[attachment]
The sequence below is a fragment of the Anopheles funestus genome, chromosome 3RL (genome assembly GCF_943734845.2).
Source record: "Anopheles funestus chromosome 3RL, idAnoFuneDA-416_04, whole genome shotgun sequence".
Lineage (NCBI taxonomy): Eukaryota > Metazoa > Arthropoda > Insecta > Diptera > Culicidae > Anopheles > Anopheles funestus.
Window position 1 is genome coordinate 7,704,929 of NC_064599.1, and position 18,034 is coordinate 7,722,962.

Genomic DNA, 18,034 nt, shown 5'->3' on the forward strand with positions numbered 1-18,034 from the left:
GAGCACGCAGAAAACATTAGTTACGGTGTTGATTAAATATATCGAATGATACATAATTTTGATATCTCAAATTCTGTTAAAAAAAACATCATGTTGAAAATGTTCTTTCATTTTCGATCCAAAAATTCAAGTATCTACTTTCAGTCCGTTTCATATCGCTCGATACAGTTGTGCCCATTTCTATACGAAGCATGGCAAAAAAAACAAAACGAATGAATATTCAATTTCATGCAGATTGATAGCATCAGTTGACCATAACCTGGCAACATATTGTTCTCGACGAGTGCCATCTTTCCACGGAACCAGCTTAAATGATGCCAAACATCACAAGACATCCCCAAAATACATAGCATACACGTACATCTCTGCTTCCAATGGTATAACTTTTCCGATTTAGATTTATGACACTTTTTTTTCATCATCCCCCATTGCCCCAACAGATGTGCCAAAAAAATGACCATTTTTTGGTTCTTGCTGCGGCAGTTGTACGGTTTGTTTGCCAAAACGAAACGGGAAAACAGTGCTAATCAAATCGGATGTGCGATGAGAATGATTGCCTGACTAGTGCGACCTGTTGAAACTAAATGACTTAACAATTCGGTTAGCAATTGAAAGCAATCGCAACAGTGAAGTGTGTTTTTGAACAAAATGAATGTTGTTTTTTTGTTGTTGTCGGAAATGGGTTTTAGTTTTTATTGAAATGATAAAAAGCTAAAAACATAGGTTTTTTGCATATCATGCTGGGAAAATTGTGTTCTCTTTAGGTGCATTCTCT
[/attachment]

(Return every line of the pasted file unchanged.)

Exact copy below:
The sequence below is a fragment of the Anopheles funestus genome, chromosome 3RL (genome assembly GCF_943734845.2).
Source record: "Anopheles funestus chromosome 3RL, idAnoFuneDA-416_04, whole genome shotgun sequence".
Lineage (NCBI taxonomy): Eukaryota > Metazoa > Arthropoda > Insecta > Diptera > Culicidae > Anopheles > Anopheles funestus.
Window position 1 is genome coordinate 7,704,929 of NC_064599.1, and position 18,034 is coordinate 7,722,962.

Genomic DNA, 18,034 nt, shown 5'->3' on the forward strand with positions numbered 1-18,034 from the left:
GAGCACGCAGAAAACATTAGTTACGGTGTTGATTAAATATATCGAATGATACATAATTTTGATATCTCAAATTCTGTTAAAAAAAACATCATGTTGAAAATGTTCTTTCATTTTCGATCCAAAAATTCAAGTATCTACTTTCAGTCCGTTTCATATCGCTCGATACAGTTGTGCCCATTTCTATACGAAGCATGGCAAAAAAAACAAAACGAATGAATATTCAATTTCATGCAGATTGATAGCATCAGTTGACCATAACCTGGCAACATATTGTTCTCGACGAGTGCCATCTTTCCACGGAACCAGCTTAAATGATGCCAAACATCACAAGACATCCCCAAAATACATAGCATACACGTACATCTCTGCTTCCAATGGTATAACTTTTCCGATTTAGATTTATGACACTTTTTTTTCATCATCCCCCATTGCCCCAACAGATGTGCCAAAAAAATGACCATTTTTTGGTTCTTGCTGCGGCAGTTGTACGGTTTGTTTGCCAAAACGAAACGGGAAAACAGTGCTAATCAAATCGGATGTGCGATGAGAATGATTGCCTGACTAGTGCGACCTGTTGAAACTAAATGACTTAACAATTCGGTTAGCAATTGAAAGCAATCGCAACAGTGAAGTGTGTTTTTGAACAAAATGAATGTTGTTTTTTTGTTGTTGTCGGAAATGGGTTTTAGTTTTTATTGAAATGATAAAAAGCTAAAAACATAGGTTTTTTGCATATCATGCTGGGAAAATTGTGTTCTCTTTAGGTGCATTCTCT